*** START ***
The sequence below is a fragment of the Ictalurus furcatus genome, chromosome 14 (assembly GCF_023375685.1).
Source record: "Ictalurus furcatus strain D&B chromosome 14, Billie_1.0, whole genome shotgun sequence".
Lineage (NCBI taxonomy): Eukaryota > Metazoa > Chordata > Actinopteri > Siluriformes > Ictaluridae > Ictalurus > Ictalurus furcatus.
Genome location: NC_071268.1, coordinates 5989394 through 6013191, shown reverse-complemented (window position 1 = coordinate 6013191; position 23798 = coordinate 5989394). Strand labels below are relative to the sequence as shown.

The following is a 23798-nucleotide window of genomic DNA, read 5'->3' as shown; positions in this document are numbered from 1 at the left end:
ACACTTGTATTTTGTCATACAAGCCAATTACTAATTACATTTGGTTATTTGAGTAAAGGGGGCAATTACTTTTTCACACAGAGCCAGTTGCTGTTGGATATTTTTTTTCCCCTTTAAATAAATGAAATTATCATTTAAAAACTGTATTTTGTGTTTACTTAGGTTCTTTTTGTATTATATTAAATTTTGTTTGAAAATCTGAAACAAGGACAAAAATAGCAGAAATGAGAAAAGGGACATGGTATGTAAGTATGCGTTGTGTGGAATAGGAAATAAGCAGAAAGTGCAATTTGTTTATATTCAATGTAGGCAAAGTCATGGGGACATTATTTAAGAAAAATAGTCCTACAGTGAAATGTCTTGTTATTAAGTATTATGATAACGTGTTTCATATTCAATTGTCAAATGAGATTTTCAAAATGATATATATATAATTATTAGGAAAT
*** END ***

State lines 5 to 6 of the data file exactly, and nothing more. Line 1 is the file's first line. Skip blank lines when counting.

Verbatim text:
The following is a 23798-nucleotide window of genomic DNA, read 5'->3' as shown; positions in this document are numbered from 1 at the left end:
ACACTTGTATTTTGTCATACAAGCCAATTACTAATTACATTTGGTTATTTGAGTAAAGGGGGCAATTACTTTTTCACACAGAGCCAGTTGCTGTTGGATATTTTTTTTCCCCTTTAAATAAATGAAATTATCATTTAAAAACTGTATTTTGTGTTTACTTAGGTTCTTTTTGTATTATATTAAATTTTGTTTGAAAATCTGAAACAAGGACAAAAATAGCAGAAATGAGAAAAGGGACATGGTATGTAAGTATGCGTTGTGTGGAATAGGAAATAAGCAGAAAGTGCAATTTGTTTATATTCAATGTAGGCAAAGTCATGGGGACATTATTTAAGAAAAATAGTCCTACAGTGAAATGTCTTGTTATTAAGTATTATGATAACGTGTTTCATATTCAATTGTCAAATGAGATTTTCAAAATGATATATATATAATTATTAGGAAAT